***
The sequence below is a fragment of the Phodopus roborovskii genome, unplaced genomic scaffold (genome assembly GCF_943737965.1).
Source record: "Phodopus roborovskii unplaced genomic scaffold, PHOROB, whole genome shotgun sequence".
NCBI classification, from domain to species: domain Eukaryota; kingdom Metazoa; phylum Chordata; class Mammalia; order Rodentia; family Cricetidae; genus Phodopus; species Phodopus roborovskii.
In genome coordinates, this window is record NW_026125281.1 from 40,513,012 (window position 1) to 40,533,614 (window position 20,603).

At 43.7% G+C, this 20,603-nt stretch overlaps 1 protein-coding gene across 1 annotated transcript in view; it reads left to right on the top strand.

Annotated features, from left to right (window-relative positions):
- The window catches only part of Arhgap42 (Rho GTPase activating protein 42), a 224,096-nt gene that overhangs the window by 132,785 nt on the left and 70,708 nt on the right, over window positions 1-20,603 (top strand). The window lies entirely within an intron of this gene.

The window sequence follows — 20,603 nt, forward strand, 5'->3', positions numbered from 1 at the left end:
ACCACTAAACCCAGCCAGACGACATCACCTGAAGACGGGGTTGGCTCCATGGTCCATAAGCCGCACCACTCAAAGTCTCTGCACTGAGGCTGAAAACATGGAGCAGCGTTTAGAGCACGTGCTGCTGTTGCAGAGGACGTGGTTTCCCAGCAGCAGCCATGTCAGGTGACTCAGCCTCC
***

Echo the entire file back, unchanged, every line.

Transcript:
The sequence below is a fragment of the Phodopus roborovskii genome, unplaced genomic scaffold (genome assembly GCF_943737965.1).
Source record: "Phodopus roborovskii unplaced genomic scaffold, PHOROB, whole genome shotgun sequence".
NCBI classification, from domain to species: domain Eukaryota; kingdom Metazoa; phylum Chordata; class Mammalia; order Rodentia; family Cricetidae; genus Phodopus; species Phodopus roborovskii.
In genome coordinates, this window is record NW_026125281.1 from 40,513,012 (window position 1) to 40,533,614 (window position 20,603).

At 43.7% G+C, this 20,603-nt stretch overlaps 1 protein-coding gene across 1 annotated transcript in view; it reads left to right on the top strand.

Annotated features, from left to right (window-relative positions):
- The window catches only part of Arhgap42 (Rho GTPase activating protein 42), a 224,096-nt gene that overhangs the window by 132,785 nt on the left and 70,708 nt on the right, over window positions 1-20,603 (top strand). The window lies entirely within an intron of this gene.

The window sequence follows — 20,603 nt, forward strand, 5'->3', positions numbered from 1 at the left end:
ACCACTAAACCCAGCCAGACGACATCACCTGAAGACGGGGTTGGCTCCATGGTCCATAAGCCGCACCACTCAAAGTCTCTGCACTGAGGCTGAAAACATGGAGCAGCGTTTAGAGCACGTGCTGCTGTTGCAGAGGACGTGGTTTCCCAGCAGCAGCCATGTCAGGTGACTCAGCCTCC